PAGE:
By Patrick O’Neill, Staff Writer
Humanity is encountering, now, more than ever, a mass extinction. Languages disappear on the daily and with them cultural heritage and diverse perspectives are lost. This means that when a language dies the centuries of culture that are built up behind it fade away into nothingness. This is not new, of course, languages have been dying and emerging since humans have existed, but now the rate of language death is unprecedented. According to the Endangered Languages Project over 40% of the world’s estimate 7,000 languages are at risk of dying off. But before we can delve into some of the specifics of Endangered Languages lets talk a bit about an important concept, what is Language Death?
First and foremost, a language dies when it is no longer spoken anymore or no longer has a purpose as a tool of communication. There are four distinct types of Language Death according to one Alghizzi, a professor at an Islamic college in Riyadh, Saudi Arabia.
First, bottom-to-top language death occurs when a language gradually runs out as a tool of communication and its use becomes confined to things like religion, science, or law. A prime example of this would be Latin. And, as the old rhyme goes, according to my high school Latin teacher: “Latin is a dead language, dead as dead can be, first it killed the Romans and now it’s killing me.”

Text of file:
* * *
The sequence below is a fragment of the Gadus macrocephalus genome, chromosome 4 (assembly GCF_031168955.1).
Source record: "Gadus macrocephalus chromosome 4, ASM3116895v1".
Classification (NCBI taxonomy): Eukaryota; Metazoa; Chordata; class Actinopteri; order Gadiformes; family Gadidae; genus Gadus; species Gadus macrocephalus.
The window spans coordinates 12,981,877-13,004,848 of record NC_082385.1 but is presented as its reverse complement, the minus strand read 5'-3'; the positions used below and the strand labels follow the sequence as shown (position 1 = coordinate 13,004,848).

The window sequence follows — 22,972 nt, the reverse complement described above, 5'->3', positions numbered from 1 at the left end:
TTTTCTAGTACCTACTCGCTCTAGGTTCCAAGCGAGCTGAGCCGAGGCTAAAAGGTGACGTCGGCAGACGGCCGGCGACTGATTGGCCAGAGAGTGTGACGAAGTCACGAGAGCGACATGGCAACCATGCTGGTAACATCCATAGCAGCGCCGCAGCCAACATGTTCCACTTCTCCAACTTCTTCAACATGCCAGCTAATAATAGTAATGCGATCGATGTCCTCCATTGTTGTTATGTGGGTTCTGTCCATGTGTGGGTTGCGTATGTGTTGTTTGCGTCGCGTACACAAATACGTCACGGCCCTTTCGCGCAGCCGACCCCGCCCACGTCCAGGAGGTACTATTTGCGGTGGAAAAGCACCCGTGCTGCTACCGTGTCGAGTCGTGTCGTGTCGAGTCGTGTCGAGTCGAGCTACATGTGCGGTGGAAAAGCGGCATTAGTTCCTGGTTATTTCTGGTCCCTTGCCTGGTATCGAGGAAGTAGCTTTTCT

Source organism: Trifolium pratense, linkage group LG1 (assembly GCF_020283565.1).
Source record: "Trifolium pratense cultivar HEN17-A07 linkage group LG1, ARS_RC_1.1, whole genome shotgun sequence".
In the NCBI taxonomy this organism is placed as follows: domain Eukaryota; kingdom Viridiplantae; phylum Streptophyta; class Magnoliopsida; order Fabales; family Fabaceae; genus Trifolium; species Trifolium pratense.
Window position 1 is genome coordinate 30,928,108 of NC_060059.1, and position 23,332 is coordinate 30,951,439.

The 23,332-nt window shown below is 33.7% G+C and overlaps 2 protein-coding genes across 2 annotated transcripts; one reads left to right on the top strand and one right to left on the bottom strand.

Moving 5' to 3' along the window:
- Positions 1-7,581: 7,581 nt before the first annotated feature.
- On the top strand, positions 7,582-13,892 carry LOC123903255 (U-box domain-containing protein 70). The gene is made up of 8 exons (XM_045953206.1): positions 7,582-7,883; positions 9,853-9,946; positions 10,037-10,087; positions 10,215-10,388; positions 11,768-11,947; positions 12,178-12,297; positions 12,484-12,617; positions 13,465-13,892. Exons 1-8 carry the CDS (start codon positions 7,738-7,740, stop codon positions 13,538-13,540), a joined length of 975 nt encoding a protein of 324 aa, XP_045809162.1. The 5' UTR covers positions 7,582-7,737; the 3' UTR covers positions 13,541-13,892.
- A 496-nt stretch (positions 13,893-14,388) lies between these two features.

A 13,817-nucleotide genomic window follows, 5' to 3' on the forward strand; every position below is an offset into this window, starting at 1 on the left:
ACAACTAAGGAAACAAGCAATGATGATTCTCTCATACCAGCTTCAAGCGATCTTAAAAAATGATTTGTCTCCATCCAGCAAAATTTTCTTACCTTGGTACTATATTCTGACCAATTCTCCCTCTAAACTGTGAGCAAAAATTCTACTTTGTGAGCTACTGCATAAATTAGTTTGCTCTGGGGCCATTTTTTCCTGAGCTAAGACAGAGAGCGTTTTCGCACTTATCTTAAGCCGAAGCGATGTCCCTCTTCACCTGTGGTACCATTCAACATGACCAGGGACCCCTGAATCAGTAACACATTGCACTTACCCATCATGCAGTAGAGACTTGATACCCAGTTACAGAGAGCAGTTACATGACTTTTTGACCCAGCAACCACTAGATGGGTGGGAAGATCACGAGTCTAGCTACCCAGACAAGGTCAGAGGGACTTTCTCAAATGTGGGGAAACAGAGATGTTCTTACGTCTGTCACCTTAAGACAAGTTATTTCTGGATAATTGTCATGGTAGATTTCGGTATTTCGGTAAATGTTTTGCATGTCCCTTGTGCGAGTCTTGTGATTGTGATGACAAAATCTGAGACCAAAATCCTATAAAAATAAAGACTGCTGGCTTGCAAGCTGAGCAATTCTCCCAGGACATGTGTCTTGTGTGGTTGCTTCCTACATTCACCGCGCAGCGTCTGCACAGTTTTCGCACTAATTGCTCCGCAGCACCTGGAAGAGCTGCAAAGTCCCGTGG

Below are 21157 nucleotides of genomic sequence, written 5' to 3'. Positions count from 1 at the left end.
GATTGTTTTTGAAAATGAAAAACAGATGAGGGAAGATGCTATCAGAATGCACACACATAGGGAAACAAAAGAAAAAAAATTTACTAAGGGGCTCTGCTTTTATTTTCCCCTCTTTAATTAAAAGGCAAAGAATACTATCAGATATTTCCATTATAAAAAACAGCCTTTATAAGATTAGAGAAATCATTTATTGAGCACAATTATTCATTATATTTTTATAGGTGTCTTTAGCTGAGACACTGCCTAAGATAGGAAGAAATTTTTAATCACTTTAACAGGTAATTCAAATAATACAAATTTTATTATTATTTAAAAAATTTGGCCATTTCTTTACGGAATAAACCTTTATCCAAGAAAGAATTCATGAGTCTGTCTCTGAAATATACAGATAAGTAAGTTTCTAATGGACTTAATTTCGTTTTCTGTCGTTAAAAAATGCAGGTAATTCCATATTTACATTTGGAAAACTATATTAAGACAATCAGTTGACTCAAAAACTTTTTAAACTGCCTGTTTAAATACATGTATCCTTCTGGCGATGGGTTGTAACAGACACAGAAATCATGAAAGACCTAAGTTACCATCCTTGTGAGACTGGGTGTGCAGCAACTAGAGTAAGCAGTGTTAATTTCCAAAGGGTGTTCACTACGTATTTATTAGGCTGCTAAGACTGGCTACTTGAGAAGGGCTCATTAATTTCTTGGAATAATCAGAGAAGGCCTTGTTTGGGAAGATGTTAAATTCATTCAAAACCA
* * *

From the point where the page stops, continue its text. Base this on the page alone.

Next, sudden language death occurs when the native speakers of a language are suddenly wiped out whether by other humans or natural disaster. For instance, in the 19th century the Yahis, Native Americans in California were wiped out by white settlers.
The next type of language death is radical language death which occurs when speakers of a less prestigious language adopt a more dominant language and abandon their native tongue. This has occurred in multiple cases amongst the Native American population when natives felt pressure to speak English and abandon their native languages.
The final type of language death is gradual language death when native speakers slowly abandon their mother tongue, or the mother tongue is slowly dominated by a more prestigious language. This has occurred with many Celtic languages and is still occurring now as English has become the more dominant language in areas like Cornwall where speakers of Cornish continue to die out and the language continues to gradually die.
Stay tuned in the next few weeks for a more specific look at some of the world’s most endangered languages.
For more on The Endangered Language Project visit: http://www.endangeredlanguages.com/